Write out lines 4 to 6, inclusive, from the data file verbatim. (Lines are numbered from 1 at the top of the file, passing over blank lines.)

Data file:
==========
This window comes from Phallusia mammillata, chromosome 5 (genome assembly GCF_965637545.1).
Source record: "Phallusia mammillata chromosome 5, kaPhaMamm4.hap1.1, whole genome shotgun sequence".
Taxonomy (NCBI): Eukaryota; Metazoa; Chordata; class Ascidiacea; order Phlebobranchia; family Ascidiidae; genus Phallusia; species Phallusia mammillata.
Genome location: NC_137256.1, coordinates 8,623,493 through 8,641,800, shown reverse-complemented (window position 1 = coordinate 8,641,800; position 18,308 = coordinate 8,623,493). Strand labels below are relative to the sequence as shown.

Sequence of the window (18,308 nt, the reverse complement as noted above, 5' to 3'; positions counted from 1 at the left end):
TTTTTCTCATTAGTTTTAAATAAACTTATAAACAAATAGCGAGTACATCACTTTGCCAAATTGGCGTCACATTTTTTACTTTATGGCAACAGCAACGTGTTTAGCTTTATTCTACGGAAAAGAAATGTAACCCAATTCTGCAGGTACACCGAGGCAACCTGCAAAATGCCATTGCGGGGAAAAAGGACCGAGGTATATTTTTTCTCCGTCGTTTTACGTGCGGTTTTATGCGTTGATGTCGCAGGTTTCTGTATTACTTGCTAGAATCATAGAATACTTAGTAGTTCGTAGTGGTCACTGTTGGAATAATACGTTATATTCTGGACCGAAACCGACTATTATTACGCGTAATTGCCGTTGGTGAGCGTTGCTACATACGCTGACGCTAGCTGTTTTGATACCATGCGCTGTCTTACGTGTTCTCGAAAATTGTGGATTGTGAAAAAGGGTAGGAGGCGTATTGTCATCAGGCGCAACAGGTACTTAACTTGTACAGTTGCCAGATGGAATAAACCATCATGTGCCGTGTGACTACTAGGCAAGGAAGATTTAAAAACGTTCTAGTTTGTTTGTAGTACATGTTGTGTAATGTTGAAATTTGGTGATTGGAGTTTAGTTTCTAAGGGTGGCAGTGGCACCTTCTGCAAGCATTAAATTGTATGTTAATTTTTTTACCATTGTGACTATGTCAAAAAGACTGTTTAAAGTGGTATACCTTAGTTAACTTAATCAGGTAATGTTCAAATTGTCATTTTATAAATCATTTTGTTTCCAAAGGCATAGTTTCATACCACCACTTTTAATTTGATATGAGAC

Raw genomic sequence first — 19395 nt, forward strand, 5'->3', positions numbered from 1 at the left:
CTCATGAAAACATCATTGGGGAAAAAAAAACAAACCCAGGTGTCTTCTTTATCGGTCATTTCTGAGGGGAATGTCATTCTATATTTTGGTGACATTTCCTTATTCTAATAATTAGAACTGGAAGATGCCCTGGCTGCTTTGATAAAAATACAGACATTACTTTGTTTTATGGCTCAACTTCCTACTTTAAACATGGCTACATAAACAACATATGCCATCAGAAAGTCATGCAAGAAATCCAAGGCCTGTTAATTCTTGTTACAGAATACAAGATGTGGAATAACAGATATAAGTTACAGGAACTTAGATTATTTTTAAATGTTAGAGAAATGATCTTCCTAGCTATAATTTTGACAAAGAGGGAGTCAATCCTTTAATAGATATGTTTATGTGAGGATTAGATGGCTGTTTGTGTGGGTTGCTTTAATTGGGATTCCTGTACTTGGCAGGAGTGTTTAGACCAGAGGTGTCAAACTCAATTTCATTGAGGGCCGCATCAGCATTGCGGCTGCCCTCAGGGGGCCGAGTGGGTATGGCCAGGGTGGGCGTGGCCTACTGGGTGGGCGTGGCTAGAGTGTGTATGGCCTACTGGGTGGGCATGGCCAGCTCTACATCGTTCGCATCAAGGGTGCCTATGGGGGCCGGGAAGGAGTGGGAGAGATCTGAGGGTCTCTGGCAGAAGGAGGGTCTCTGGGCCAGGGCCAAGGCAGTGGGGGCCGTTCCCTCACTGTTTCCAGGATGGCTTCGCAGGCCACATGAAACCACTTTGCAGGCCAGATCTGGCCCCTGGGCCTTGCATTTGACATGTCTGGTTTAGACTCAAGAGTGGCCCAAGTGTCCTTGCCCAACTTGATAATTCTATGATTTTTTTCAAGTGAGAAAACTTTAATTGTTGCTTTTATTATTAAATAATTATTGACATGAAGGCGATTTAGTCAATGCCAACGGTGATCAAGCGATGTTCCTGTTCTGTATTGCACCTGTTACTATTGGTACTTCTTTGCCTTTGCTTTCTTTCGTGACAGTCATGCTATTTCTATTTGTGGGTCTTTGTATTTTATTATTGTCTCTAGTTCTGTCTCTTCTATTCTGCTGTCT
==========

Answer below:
Genome location: NC_137256.1, coordinates 8,623,493 through 8,641,800, shown reverse-complemented (window position 1 = coordinate 8,641,800; position 18,308 = coordinate 8,623,493). Strand labels below are relative to the sequence as shown.

Sequence of the window (18,308 nt, the reverse complement as noted above, 5' to 3'; positions counted from 1 at the left end):
TTTTTCTCATTAGTTTTAAATAAACTTATAAACAAATAGCGAGTACATCACTTTGCCAAATTGGCGTCACATTTTTTACTTTATGGCAACAGCAACGTGTTTAGCTTTATTCTACGGAAAAGAAATGTAACCCAATTCTGCAGGTACACCGAGGCAACCTGCAAAATGCCATTGCGGGGAAAAAGGACCGAGGTATATTTTTTCTCCGTCGTTTTACGTGCGGTTTTATGCGTTGATGTCGCAGGTTTCTGTATTACTTGCTAGAATCATAGAATACTTAGTAGTTCGTAGTGGTCACTGTTGGAATAATACGTTATATTCTGGACCGAAACCGACTATTATTACGCGTAATTGCCGTTGGTGAGCGTTGCTACATACGCTGACGCTAGCTGTTTTGATACCATGCGCTGTCTTACGTGTTCTCGAAAATTGTGGATTGTGAAAAAGGGTAGGAGGCGTATTGTCATCAGGCGCAACAGGTACTTAACTTGTACAGTTGCCAGATGGAATAAACCATCATGTGCCGTGTGACTACTAGGCAAGGAAGATTTAAAAACGTTCTAGTTTGTTTGTAGTACATGTTGTGTAATGTTGAAATTTGGTGATTGGAGTTTAGTTTCTAAGGGTGGCAGTGGCACCTTCTGCAAGCATTAAATTGTATGTTAATTTTTTTACCATTGTGACTATGTCAAAAAGACTGTTTAAAGTGGTATACCTTAGTTAACTTAATCAGGTAATGTTCAAATTGTCATTTTATAAATCATTTTGTTTCCAAAGGCATAGTTTCATACCACCACTTTTAATTTGATATGAGAC